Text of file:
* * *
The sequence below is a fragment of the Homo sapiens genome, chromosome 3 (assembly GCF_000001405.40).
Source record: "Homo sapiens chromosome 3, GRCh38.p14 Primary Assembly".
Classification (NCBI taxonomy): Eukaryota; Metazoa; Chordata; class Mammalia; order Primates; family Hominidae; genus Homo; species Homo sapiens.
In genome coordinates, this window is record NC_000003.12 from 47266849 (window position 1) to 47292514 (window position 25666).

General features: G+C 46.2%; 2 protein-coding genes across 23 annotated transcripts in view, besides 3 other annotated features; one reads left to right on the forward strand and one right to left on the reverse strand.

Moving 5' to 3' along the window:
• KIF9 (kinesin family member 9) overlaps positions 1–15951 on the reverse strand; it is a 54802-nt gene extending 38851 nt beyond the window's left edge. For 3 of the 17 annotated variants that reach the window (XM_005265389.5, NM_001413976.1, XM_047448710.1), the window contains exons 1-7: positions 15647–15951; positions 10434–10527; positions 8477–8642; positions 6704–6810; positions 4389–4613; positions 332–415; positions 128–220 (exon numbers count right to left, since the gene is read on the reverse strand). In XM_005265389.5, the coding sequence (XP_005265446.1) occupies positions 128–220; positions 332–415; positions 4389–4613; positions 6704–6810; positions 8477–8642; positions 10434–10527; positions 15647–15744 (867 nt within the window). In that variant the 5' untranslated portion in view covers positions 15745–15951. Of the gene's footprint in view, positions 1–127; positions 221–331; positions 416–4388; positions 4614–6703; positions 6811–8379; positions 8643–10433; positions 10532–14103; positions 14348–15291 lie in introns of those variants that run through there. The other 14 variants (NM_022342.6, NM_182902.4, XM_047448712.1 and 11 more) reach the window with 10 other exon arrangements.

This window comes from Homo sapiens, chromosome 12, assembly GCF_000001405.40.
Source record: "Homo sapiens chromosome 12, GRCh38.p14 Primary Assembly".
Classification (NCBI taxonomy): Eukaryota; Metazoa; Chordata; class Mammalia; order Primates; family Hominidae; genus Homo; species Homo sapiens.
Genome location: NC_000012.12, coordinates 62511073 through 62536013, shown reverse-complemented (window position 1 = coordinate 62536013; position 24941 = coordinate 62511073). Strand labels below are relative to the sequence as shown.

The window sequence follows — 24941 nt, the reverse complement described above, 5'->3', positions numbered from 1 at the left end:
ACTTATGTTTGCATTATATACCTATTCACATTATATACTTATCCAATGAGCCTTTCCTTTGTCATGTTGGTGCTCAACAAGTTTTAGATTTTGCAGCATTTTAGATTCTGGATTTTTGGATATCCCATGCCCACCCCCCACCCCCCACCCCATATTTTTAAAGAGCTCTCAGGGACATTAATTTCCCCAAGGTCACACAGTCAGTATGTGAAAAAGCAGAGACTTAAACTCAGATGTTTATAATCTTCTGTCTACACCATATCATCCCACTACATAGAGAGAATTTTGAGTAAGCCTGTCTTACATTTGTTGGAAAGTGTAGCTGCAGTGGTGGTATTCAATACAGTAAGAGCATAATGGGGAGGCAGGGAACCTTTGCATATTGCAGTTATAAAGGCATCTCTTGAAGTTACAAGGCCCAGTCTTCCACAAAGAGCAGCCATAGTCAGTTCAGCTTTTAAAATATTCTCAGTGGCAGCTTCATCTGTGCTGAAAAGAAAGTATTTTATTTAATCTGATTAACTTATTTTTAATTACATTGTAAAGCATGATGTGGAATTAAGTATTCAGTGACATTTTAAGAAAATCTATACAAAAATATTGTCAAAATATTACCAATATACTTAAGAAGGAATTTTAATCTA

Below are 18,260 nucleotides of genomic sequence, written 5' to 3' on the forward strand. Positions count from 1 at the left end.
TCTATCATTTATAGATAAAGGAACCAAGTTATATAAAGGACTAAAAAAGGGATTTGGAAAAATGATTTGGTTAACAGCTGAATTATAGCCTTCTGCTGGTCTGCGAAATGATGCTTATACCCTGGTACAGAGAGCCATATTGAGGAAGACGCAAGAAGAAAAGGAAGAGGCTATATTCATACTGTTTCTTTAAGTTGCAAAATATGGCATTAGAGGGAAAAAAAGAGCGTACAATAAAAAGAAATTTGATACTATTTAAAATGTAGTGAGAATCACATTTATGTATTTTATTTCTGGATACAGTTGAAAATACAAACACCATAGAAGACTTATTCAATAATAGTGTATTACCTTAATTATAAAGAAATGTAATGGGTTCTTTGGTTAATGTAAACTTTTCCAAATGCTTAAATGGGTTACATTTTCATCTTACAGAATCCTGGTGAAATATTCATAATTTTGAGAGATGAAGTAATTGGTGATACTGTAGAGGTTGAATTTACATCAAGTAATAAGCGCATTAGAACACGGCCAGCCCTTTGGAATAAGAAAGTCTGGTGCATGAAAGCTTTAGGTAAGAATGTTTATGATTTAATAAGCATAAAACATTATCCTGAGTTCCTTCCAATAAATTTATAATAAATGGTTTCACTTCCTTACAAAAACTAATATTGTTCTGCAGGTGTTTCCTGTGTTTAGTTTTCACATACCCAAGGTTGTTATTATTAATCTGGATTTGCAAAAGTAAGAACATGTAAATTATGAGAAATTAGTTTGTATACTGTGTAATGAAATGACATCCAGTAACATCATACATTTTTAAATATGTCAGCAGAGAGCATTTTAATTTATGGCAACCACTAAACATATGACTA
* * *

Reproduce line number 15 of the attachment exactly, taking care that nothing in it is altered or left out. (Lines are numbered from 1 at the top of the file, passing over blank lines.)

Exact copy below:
TCTATCATTTATAGATAAAGGAACCAAGTTATATAAAGGACTAAAAAAGGGATTTGGAAAAATGATTTGGTTAACAGCTGAATTATAGCCTTCTGCTGGTCTGCGAAATGATGCTTATACCCTGGTACAGAGAGCCATATTGAGGAAGACGCAAGAAGAAAAGGAAGAGGCTATATTCATACTGTTTCTTTAAGTTGCAAAATATGGCATTAGAGGGAAAAAAAGAGCGTACAATAAAAAGAAATTTGATACTATTTAAAATGTAGTGAGAATCACATTTATGTATTTTATTTCTGGATACAGTTGAAAATACAAACACCATAGAAGACTTATTCAATAATAGTGTATTACCTTAATTATAAAGAAATGTAATGGGTTCTTTGGTTAATGTAAACTTTTCCAAATGCTTAAATGGGTTACATTTTCATCTTACAGAATCCTGGTGAAATATTCATAATTTTGAGAGATGAAGTAATTGGTGATACTGTAGAGGTTGAATTTACATCAAGTAATAAGCGCATTAGAACACGGCCAGCCCTTTGGAATAAGAAAGTCTGGTGCATGAAAGCTTTAGGTAAGAATGTTTATGATTTAATAAGCATAAAACATTATCCTGAGTTCCTTCCAATAAATTTATAATAAATGGTTTCACTTCCTTACAAAAACTAATATTGTTCTGCAGGTGTTTCCTGTGTTTAGTTTTCACATACCCAAGGTTGTTATTATTAATCTGGATTTGCAAAAGTAAGAACATGTAAATTATGAGAAATTAGTTTGTATACTGTGTAATGAAATGACATCCAGTAACATCATACATTTTTAAATATGTCAGCAGAGAGCATTTTAATTTATGGCAACCACTAAACATATGACTA